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Gov. Dayton tours Mesabi Metallics, meets with Iron Range leaders

Minnesota state Sen. David Tomassoni, left, and Gov. Mark Dayton talk to members of the media Tuesday at Nashwauk City Hall. Steve Kuchera / Forum News Service

NASHWAUK, Minn. — Gov. Mark Dayton spent Tuesday, Sept. 11, in Nashwauk discussing the future of the Mesabi Metallics mine site with company officials and Iron Range politicians.

In a news conference following his meeting with Iron Range mayors Tuesday afternoon, Dayton said he'd like to see more progress and plans made by Mesabi Metallics but remained hopeful that the company will finish the taconite mine, pellet plant and iron plant near Nashwauk under new management. Dayton also met with Gary Heasley, interim CEO of Mesabi Metallics, Tuesday morning.

"There's no other option. This is like driving on a bumpy road with twists and turns but a cliff on either side," Dayton said, adding later that the process would have to begin all over again if the company were to fail.

Dayton said Mesabi Metallics will spend another $30-$40 million on additional engineering plans for the site and construction could ramp up by March. The pellet plant must be completed by the end of 2019.

Darin Broton, a spokesperson for Mesabi Metallics, said crews are already onsite, working on the pellet plant and various buildings.

"As we told the Governor this morning, Mesabi Metallics and Chippewa Capital Partners continue to invest in engineering and construction on the site to move this project forward," Heasley said in a statement.

It's been a turbulent few weeks for the company. After winning back key mineral leases from the state in July, an ownership and management dispute erupted between founder Tom Clarke and owner Nubai Global Investment Limited, with each side claiming they had ousted the other.

Last month, a court sided with Nubai and banned Clarke from representing himself as an employee.

Meanwhile, a federal bankruptcy judge in Delaware sided with competitor Cleveland-Cliffs in a mineral lease dispute, creating a complicated quilt of ownership at the Nashwauk site between the two companies.

During this turmoil, officials, including at least 16 Iron Range mayors, have questioned the state's July reinstatement of mineral leases to the company.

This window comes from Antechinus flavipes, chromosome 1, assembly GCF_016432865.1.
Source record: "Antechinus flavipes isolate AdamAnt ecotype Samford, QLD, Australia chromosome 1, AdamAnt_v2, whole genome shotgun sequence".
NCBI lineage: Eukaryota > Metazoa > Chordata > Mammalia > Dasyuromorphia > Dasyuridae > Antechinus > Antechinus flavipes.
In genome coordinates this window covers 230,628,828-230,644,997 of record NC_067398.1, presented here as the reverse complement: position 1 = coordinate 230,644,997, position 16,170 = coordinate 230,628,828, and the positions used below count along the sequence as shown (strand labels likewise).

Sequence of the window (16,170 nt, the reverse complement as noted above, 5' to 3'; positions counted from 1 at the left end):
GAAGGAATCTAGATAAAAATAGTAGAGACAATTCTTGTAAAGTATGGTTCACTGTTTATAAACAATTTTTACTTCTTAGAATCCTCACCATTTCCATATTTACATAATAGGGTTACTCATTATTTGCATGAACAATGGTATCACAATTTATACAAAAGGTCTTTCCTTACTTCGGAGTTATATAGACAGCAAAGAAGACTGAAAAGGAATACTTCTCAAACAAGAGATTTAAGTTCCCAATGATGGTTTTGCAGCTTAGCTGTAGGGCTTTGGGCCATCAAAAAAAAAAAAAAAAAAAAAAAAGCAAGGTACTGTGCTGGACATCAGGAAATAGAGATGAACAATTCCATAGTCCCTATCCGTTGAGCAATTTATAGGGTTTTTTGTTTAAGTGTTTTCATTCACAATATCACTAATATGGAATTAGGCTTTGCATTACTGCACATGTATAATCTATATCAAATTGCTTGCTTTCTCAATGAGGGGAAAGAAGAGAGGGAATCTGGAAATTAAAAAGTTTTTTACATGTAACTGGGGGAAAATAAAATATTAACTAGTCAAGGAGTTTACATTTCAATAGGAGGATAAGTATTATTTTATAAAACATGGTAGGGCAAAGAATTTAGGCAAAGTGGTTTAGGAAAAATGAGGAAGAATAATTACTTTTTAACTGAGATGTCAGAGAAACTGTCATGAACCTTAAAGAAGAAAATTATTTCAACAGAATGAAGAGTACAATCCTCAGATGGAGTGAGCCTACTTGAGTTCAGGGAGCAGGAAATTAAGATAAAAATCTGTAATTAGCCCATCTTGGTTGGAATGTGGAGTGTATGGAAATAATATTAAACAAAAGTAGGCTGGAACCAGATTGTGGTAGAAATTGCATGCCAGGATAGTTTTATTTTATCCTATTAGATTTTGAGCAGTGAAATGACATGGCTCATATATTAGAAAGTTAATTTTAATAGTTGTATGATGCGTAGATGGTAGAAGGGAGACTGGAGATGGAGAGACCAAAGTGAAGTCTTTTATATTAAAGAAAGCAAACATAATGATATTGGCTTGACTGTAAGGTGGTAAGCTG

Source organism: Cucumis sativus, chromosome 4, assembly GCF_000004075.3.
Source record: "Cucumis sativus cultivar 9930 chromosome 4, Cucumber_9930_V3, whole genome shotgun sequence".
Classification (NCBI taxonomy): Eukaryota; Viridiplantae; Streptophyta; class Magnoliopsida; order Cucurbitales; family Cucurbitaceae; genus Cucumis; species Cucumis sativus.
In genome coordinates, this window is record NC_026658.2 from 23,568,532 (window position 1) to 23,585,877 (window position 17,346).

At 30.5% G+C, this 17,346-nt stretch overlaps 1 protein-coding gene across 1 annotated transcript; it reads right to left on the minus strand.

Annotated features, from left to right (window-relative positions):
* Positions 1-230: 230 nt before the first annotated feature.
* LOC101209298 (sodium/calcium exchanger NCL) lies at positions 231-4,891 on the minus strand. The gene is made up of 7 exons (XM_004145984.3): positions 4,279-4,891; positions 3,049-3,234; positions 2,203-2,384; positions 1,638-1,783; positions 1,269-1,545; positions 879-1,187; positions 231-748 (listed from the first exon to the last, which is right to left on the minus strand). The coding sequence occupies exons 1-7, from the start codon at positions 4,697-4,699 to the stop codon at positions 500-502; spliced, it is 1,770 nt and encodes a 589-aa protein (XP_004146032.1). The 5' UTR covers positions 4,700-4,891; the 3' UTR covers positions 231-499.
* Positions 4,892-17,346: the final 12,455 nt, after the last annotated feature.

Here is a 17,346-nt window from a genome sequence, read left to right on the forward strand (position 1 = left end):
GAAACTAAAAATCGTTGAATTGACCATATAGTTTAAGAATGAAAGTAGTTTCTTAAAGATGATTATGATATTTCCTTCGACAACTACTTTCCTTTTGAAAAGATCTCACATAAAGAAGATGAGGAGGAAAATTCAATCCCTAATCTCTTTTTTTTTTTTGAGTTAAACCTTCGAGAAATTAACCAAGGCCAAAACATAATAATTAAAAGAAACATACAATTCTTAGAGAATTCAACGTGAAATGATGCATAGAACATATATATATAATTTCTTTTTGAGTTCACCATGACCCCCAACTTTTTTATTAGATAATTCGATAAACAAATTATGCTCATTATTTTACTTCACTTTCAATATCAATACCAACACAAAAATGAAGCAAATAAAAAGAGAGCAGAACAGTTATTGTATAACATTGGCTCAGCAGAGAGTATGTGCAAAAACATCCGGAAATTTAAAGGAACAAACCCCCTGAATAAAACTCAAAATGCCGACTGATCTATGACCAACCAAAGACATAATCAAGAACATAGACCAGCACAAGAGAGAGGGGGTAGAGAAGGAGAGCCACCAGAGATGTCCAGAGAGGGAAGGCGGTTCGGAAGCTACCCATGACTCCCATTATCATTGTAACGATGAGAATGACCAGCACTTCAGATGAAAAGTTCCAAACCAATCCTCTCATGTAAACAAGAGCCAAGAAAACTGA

The frustration and struggle over the Nashwauk site has persisted for over a decade when Essar Steel Minnesota began building facilities there before abandoning the project in bankruptcy.

"We've all been burned so many times," Dayton said.

Clarke's Chippewa Capital Partners, Mesabi Metallics' parent company, took over the former Essar site near Nashwauk in June 2017, pulling it out of bankruptcy in December 2017.

"We've been working on it for a long time, and boy — hopefully this is the one," Minnesota State Sen. David Tomassoni said during the press conference.

"They're very well intended," Iron Range Resources and Rehabilitation Board Commissioner Mark Phillips said of Mesabi Metallics.

When asked if he felt more hopeful after Tuesday's meetings, Dayton paused for a moment and said, "Yeah, as my mother said, actions speak louder than words and I'll wait to see the action."

Jimmy Lovrien

Jimmy Lovrien is a reporter for the Duluth News Tribune. He spent the summer of 2015 as an intern for the Duluth News Tribune and was hired full time in October 2017 as a reporter for the Weekly Observer. He also reported for the Lake County News-Chronicle in 2017-18. Lovrien grew up in Alexandria, Minn., but moved to Duluth in 2013 to attend The College of St. Scholastica. Lovrien graduated from St. Scholastica in 2017 with a bachelor's degree in English and history. He also spent a summer studying journalism at the University of California, Berkeley.

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